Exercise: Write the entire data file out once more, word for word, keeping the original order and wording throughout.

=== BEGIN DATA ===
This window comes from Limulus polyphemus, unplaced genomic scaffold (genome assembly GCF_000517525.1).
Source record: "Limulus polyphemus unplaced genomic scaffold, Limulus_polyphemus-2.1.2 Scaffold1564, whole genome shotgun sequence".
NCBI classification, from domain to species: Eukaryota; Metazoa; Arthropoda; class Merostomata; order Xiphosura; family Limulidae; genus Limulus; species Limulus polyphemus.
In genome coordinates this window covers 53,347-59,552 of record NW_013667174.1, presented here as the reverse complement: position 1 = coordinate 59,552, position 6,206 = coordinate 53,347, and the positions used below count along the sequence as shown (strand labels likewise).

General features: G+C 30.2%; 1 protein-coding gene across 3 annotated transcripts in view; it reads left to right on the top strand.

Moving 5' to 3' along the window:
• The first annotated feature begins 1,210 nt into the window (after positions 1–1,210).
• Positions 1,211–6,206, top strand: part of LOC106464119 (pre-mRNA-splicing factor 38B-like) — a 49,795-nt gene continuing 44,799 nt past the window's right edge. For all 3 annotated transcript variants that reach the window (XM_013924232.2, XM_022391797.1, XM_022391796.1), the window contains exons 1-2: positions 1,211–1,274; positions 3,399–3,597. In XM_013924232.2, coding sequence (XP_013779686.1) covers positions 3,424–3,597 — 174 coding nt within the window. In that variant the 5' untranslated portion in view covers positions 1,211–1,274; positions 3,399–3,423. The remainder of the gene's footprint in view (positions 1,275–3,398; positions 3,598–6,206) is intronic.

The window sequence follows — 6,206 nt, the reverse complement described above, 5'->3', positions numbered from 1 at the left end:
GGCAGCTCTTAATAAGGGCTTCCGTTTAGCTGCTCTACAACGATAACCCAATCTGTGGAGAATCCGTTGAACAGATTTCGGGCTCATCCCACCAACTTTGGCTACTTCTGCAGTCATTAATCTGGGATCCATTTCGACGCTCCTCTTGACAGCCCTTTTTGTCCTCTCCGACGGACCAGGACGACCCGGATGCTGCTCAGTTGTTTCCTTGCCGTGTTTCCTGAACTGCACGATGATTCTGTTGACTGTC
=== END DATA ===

This window comes from Limulus polyphemus, unplaced genomic scaffold (genome assembly GCF_000517525.1).
Source record: "Limulus polyphemus unplaced genomic scaffold, Limulus_polyphemus-2.1.2 Scaffold1564, whole genome shotgun sequence".
NCBI classification, from domain to species: Eukaryota; Metazoa; Arthropoda; class Merostomata; order Xiphosura; family Limulidae; genus Limulus; species Limulus polyphemus.
In genome coordinates this window covers 53,347-59,552 of record NW_013667174.1, presented here as the reverse complement: position 1 = coordinate 59,552, position 6,206 = coordinate 53,347, and the positions used below count along the sequence as shown (strand labels likewise).

General features: G+C 30.2%; 1 protein-coding gene across 3 annotated transcripts in view; it reads left to right on the top strand.

Moving 5' to 3' along the window:
• The first annotated feature begins 1,210 nt into the window (after positions 1–1,210).
• Positions 1,211–6,206, top strand: part of LOC106464119 (pre-mRNA-splicing factor 38B-like) — a 49,795-nt gene continuing 44,799 nt past the window's right edge. For all 3 annotated transcript variants that reach the window (XM_013924232.2, XM_022391797.1, XM_022391796.1), the window contains exons 1-2: positions 1,211–1,274; positions 3,399–3,597. In XM_013924232.2, coding sequence (XP_013779686.1) covers positions 3,424–3,597 — 174 coding nt within the window. In that variant the 5' untranslated portion in view covers positions 1,211–1,274; positions 3,399–3,423. The remainder of the gene's footprint in view (positions 1,275–3,398; positions 3,598–6,206) is intronic.

The window sequence follows — 6,206 nt, the reverse complement described above, 5'->3', positions numbered from 1 at the left end:
GGCAGCTCTTAATAAGGGCTTCCGTTTAGCTGCTCTACAACGATAACCCAATCTGTGGAGAATCCGTTGAACAGATTTCGGGCTCATCCCACCAACTTTGGCTACTTCTGCAGTCATTAATCTGGGATCCATTTCGACGCTCCTCTTGACAGCCCTTTTTGTCCTCTCCGACGGACCAGGACGACCCGGATGCTGCTCAGTTGTTTCCTTGCCGTGTTTCCTGAACTGCACGATGATTCTGTTGACTGTC